Ensure that you have comfortable and accessible bras. I’ve had a range over the years and some have been fiddly to do up afterwards, some have bobbled and felt uncomfortable after a bit of wear whereas others have been fantastic. Do some shopping around, read the reviews and try plenty on in shops like Mothercare. I will never forget not being able to do my bra back up one-handed once my baby had finished feeding and being stuck with the flap hanging down under my top. I never wore that bra again after that. We certainly don’t need additional problems when we are already balancing a lot on our plates, literally!
Personally, I don’t think any women should be made to feel as though she should have to cover up but I also understand that this is a personal preference and that bad press, difficulties with latching, large boobs etc. can all play a part in reasons why. There are sleeves and covers which can be purchased to cover you sufficiently but do be careful when covering your baby in the summer months as you don’t want them overheating. Alternatively, you could use a muslin or light blanket either draped on your shoulder to cover your modesty or held above your baby’s head.
Look for the Perfect Spot
Where you choose to feed will have a big impact on how it will make you feel when out in public. You will need room for your arms and also for your baby, a stranger certainly won’t want to be elbowed or have a baby/toddler kicking them! So, give the place you are out at a quick scan to weigh up where feels best to you. I will usually opt for space, perhaps a quieter area so I can relax and so that the little one isn’t distracted, a place that I can sit back or lean helps with comfort and somewhere for the pushchair too as the last thing I want to be doing is trying to shift it out of people’s way whilst I am feeding.
Have Somebody With You
If you are very nervous about trying breastfeeding out in public, make sure you have somebody for support with you. They will be there to reassure you, to help you with your things, to get you water or food in a cafe and to chat to which will help to ease any anxiety. Once you get used to your rhythm and used to how your baby feeds, you will start to feel more confident about feeding out in public even if you are alone.
Know Your Rights
And stick by them! You have every right to feed your baby wherever they need it and anybody who tells you otherwise and tries to stop you or asks you to leave is breaking the law. You do NOT have to feed in a toilet (please don’t, please don’t ever feel like you have to do this), you do not owe anybody an apology– their issue, not yours if they don’t like it and you certainly do not need to leave any establishment. If you are discriminated against you can make a complaint to the organisation who has discriminated against you and if it can’t be resolved to your satisfaction you can bring an action in a county court in England and Wales or a sheriffs court in Scotland.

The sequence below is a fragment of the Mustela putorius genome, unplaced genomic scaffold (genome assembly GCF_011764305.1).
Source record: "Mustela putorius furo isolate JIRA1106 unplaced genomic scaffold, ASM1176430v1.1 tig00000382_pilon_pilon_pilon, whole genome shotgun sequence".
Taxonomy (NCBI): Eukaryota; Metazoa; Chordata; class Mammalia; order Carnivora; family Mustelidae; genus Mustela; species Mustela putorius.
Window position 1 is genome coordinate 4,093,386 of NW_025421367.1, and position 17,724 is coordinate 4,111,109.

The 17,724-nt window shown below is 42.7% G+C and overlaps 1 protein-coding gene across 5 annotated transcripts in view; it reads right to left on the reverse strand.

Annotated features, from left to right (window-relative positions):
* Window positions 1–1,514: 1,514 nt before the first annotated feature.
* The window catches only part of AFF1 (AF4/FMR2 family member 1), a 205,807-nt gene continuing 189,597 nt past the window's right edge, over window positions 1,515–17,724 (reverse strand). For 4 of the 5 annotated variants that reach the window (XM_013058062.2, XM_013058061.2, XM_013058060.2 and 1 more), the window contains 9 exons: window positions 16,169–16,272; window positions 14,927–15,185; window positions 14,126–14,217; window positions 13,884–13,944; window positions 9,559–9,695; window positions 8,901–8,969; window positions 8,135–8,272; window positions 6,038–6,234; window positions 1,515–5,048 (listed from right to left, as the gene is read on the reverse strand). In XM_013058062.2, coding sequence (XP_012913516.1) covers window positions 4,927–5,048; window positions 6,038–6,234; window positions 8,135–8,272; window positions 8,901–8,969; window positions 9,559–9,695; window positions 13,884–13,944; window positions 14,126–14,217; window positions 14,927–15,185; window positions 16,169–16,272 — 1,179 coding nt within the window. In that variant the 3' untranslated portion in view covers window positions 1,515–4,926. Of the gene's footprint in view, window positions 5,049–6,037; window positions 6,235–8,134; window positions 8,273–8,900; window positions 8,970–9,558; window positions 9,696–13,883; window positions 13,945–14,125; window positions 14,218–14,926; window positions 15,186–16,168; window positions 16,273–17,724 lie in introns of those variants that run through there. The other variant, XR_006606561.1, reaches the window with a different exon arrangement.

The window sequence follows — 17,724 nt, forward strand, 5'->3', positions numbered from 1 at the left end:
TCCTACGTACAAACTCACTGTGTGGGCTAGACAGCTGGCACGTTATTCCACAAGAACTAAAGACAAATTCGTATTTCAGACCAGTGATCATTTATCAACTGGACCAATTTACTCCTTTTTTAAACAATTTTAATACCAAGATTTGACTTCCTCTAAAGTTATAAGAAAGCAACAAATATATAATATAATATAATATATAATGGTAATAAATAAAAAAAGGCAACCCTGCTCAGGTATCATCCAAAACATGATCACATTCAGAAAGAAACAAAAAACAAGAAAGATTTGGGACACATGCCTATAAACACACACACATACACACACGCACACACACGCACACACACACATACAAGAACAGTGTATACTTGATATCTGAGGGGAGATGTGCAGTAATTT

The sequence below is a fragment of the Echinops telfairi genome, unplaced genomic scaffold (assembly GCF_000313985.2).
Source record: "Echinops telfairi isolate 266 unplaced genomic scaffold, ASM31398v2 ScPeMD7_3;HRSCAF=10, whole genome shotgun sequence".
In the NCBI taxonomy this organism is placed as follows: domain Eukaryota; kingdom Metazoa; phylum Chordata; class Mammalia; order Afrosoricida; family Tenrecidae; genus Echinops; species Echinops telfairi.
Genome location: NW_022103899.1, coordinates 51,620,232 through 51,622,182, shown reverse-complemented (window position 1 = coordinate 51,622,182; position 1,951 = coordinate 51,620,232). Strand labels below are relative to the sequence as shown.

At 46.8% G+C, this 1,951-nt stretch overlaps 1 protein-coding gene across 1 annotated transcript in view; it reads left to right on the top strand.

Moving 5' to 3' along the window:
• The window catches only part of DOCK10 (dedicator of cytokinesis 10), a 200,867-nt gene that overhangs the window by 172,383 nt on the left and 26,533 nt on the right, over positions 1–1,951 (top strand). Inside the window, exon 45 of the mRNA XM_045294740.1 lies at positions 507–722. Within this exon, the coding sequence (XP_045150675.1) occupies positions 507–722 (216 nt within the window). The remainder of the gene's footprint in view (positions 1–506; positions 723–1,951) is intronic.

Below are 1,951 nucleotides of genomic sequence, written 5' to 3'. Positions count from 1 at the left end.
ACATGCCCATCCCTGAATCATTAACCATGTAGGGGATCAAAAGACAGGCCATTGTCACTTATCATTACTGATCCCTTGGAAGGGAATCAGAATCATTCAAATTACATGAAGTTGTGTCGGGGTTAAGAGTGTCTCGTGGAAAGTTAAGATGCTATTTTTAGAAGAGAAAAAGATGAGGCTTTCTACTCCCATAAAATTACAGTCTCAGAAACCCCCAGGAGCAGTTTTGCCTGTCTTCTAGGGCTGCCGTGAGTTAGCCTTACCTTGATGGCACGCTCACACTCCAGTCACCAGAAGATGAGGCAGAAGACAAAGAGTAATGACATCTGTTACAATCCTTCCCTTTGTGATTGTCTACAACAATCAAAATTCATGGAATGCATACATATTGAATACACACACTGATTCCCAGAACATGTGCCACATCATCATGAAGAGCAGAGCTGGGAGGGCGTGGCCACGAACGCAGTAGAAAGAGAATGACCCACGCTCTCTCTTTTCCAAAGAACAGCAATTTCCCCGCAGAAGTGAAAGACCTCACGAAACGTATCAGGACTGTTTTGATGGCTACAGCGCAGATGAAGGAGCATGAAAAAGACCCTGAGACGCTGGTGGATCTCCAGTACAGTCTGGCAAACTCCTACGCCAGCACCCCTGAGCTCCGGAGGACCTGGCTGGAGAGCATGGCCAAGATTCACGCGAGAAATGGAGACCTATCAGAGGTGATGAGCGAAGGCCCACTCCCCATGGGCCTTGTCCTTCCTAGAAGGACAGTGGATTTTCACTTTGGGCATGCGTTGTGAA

The Equality Act states:
“It is sex discrimination to treat a woman unfavourably because she is breastfeeding. It applies to anyone providing services, benefits, facilities and premises to the public, public bodies, further and higher education bodies and association. Service providers include most organisations that deal directly with the public. Service providers must not discriminate, harass or victimise a woman because she is breastfeeding. Discrimination includes refusing to provide a service, providing a lower standard of service or providing a service on different terms”
Focus on Your Baby
My attitude towards feeding my baby in public is that it is a need to do. There is no alternative, my baby has never fed from a bottle, he doesn’t like my expressed milk and he feeds perfectly straight from the breast. If I couldn’t do this for him I would have a very distraught baby on my hands and that is far more important to me than ‘offending’ anybody who could simply look away. I also adore looking at my feeding baby, so I am never looking around at other people. That moment is special and that bond won’t be there forever so I soak it up every chance I get. By not making eye contact with strangers, not causing a scene, by showing them that this is what I am doing and I am going to sit and just get on with it, helps to make breastfeeding in public the norm.
Don’t Give a Sh*t!!
If you can get to this point, fantastic! Honestly, it is what has got me through breastfeeding in public and doing it anywhere and everywhere:
- Theme park
- In a queue
- At Disneyworld
- Miniature train
My baby needs that milk and I am the only one who can provide it so my attitude has had to be not to give a sh*t and ignoring everybody else and doing what is required of me as a Mother. And if anybody does look at you, just simply smile at them they may be looking on in admiration (I always do!) and you will usually receive a smile back.
Those are my top tips for breastfeeding in public and I really hope they can help you in some way, even if it means you can get out of the house a little more, you now know your rights and can go about your life without revolving timings around feeds. Breastfeeding is such a lovely journey to be able to go on and I don’t believe that anything should prevent you from carrying it out.
If you have any further questions please do just drop me a message or leave a comment.
You may also like:
- How Different Breastfeeding Positions Can Help with Feeding Your Baby
- Breastfeeding- Why All The Controversy?
- Breastfeeding and Teething
- Breastfeeding Beyond 18 Months